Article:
Decline and Fall of the Roman Empire, vol 3

Decline and Fall of the Roman Empire, vol 3

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Decline and Fall of the Roman Empire, vol 3 by Edward Gibbon

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1781

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Decline and Fall of the Roman Empire, vol 3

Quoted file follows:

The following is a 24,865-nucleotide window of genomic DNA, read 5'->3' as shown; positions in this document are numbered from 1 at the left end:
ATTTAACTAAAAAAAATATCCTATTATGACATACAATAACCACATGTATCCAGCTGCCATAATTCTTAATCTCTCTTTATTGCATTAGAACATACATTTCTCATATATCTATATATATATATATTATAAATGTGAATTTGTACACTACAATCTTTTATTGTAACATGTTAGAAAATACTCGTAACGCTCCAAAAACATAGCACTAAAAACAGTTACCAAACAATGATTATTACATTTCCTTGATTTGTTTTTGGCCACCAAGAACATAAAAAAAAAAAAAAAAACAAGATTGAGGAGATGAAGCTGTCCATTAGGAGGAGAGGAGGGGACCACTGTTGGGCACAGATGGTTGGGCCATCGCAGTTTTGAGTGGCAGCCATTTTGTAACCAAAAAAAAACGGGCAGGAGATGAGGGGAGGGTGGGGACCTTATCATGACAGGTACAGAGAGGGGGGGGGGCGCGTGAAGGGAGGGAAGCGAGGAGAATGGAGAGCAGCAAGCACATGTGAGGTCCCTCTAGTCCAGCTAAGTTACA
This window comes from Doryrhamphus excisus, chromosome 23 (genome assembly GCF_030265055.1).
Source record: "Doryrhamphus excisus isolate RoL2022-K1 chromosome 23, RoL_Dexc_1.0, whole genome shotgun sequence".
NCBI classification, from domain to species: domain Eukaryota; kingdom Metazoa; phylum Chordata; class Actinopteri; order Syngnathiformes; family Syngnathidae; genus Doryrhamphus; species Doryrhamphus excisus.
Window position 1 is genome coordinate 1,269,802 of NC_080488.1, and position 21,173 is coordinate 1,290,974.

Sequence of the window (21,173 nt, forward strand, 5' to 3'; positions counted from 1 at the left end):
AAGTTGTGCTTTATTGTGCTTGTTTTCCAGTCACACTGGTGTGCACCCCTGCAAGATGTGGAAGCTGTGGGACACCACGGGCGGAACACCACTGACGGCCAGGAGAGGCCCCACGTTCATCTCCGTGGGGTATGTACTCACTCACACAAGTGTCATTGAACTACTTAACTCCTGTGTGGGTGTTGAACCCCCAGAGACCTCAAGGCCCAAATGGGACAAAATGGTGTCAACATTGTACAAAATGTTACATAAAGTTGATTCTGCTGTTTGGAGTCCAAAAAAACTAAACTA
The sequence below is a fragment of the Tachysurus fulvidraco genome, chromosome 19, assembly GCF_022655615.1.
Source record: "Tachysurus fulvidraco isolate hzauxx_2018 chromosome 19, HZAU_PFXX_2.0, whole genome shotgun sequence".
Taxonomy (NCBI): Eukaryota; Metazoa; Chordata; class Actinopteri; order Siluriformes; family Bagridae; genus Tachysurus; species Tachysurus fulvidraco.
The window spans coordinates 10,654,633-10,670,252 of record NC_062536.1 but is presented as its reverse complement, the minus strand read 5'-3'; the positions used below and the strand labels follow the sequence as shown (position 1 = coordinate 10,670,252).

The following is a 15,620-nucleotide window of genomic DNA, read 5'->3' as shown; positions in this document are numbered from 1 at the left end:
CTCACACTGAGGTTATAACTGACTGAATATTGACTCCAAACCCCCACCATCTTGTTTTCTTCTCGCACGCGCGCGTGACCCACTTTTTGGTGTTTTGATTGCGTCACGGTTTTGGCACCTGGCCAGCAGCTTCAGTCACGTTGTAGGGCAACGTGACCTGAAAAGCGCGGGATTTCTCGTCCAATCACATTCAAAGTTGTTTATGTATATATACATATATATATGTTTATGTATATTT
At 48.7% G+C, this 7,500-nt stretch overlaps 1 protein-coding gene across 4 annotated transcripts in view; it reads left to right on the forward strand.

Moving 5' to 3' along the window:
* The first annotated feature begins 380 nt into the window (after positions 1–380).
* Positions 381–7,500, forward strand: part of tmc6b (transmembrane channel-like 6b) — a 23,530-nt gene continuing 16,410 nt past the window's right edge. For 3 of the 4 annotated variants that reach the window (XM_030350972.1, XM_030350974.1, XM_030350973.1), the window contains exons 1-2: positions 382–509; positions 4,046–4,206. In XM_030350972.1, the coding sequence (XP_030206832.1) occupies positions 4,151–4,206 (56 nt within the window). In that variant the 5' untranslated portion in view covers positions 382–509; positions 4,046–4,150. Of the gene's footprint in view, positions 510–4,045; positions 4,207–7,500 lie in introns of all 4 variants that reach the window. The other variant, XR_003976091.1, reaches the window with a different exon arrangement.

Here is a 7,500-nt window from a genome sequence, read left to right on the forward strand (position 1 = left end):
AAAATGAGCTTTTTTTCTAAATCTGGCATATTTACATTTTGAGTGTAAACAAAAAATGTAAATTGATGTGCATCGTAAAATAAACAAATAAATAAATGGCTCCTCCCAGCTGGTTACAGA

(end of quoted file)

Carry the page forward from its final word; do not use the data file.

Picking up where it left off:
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rson; and, as if he meant to insult the public opinion, he frequently showed himself to the soldiers and people, with the dress and arms, the long bow, the sounding quiver, and the fur garments of a Scythian warrior. The unworthy spectacle of a Roman prince, who had renounced the dress and manners of his country, filled the minds of the legions with grief and indignation. ^7 Even the Germans, so strong and formidable in the armies of the empire, affected to disdain the strange and horrid appearance of the savages of the North, who, in the space of a few years, had wandered from the banks of the Volga to those of the Seine. A loud and licentious murmur was echoed through the camps and garrisons of the West; and as the mild indolence of Gratian neglected to extinguish the first symptoms of discontent, the want of love and respect was not supplied by the influence of fear. But the subversion of an established government is always a work of some real, and of much apparent, difficulty; and the throne of Gratian

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